Finally, a general caveat when performing conventional genetic mapping is that chiasma frequencies differ between accessions (Sanchez-Moran et al., 2002). Data from F2 populations also support the conclusion that recombination rates vary depending on the cross (Salomé et al., 2011a). Thus, the ease with which loci are mapped will differ from cross to cross, even more so if structural variants interfere with recombination near the loci of interest.

Identification and Validation of Causal Genes and Polymorphisms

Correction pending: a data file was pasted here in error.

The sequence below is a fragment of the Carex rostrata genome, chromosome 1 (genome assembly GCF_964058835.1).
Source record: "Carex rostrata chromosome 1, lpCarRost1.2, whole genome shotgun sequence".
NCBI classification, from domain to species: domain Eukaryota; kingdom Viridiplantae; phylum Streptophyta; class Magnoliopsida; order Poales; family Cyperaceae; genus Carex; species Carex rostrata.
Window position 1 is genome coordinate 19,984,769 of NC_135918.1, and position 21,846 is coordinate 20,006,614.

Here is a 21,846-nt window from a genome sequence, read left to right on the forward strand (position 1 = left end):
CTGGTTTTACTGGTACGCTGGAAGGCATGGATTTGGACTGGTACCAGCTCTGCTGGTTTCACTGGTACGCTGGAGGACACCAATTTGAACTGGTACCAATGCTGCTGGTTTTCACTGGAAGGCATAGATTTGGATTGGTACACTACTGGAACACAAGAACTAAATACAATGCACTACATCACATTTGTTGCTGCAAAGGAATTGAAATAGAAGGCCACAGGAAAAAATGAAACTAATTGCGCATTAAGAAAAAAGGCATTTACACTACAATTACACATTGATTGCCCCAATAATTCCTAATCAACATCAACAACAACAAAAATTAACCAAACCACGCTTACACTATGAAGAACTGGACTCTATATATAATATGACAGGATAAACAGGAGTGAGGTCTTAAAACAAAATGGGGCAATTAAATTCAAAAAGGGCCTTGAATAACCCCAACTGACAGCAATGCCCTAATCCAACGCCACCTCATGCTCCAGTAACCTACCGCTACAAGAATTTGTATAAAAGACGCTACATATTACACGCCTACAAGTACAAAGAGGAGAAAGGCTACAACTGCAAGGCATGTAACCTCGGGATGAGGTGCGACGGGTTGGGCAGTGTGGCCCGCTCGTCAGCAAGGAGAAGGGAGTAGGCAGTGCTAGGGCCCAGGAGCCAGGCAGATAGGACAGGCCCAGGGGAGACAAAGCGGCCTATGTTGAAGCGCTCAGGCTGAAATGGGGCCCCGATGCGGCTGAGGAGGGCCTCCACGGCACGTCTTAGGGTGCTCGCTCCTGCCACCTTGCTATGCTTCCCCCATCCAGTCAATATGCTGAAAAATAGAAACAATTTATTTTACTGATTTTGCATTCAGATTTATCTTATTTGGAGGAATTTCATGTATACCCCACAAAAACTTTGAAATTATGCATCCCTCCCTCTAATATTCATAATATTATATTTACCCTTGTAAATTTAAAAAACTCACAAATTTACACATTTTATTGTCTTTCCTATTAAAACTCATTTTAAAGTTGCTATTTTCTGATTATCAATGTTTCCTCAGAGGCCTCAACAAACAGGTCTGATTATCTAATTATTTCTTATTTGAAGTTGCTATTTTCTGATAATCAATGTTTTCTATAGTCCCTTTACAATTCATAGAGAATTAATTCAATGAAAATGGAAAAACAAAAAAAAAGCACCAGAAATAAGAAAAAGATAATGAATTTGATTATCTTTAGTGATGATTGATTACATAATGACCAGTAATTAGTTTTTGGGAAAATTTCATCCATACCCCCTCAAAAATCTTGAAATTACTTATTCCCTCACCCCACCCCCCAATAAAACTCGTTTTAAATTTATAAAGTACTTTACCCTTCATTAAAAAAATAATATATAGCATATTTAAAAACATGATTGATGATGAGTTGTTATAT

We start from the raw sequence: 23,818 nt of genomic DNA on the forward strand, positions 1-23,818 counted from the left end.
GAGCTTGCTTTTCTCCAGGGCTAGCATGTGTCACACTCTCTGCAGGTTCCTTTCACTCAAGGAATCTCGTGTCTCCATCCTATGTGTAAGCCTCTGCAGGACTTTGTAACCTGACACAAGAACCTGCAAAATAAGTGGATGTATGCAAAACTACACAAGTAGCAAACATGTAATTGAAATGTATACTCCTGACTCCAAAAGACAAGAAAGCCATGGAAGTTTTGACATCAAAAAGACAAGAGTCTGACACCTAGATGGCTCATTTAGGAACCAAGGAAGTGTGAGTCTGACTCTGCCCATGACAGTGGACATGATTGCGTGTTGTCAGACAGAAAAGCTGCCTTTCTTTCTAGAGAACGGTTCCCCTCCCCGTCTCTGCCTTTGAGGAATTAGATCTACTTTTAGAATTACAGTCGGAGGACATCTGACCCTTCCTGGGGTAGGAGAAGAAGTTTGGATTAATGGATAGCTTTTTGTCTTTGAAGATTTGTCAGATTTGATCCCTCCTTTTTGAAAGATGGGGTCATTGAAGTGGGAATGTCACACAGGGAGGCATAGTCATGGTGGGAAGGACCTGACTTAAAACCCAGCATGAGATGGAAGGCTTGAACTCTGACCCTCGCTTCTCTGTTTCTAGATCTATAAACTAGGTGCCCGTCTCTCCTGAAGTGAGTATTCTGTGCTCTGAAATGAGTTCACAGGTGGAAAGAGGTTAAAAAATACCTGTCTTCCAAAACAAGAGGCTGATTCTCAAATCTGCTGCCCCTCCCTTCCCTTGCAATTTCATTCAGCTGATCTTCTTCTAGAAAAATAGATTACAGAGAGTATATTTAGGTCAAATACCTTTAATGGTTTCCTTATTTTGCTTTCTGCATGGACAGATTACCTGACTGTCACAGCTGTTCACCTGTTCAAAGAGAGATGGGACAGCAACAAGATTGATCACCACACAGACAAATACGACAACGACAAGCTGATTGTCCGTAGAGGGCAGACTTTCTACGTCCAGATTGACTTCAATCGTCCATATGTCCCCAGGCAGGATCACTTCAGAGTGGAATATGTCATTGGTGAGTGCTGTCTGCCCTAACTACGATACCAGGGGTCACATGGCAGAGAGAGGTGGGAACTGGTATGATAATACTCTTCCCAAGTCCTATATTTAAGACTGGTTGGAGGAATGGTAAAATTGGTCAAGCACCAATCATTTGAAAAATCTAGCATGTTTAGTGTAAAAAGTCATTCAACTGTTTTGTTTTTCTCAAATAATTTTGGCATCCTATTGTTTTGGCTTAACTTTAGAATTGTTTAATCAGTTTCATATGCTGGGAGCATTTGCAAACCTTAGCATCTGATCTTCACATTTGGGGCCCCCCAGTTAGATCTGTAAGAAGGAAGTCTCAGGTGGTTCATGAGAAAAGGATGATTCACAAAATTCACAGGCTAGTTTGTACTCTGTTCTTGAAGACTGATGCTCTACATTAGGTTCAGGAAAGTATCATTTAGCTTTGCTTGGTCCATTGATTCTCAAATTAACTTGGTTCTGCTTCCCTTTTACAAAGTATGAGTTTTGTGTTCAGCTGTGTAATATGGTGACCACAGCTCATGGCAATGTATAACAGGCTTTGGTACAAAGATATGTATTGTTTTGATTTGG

After a genomic interval underlying phenotypic differences has been identified, there are various options to track down the responsible gene, assuming that only a single gene is causal. Different from induced mutations, simply resequencing a region with dozens or more genes is on its own generally not informative because of the high number of polymorphisms that distinguish an arbitrary pair of accessions, about 1 in every 200 bp. Fortunately, compared to other multicellular organism in which natural variation is studied, Arabidopsis has the enormous advantage that almost all accessions are quite easily transformed by dipping flowering plants into a suspension of Agrobacterium tumefaciens containing a T-DNA vector with the transgene of interest (Clough and Bent, 1998).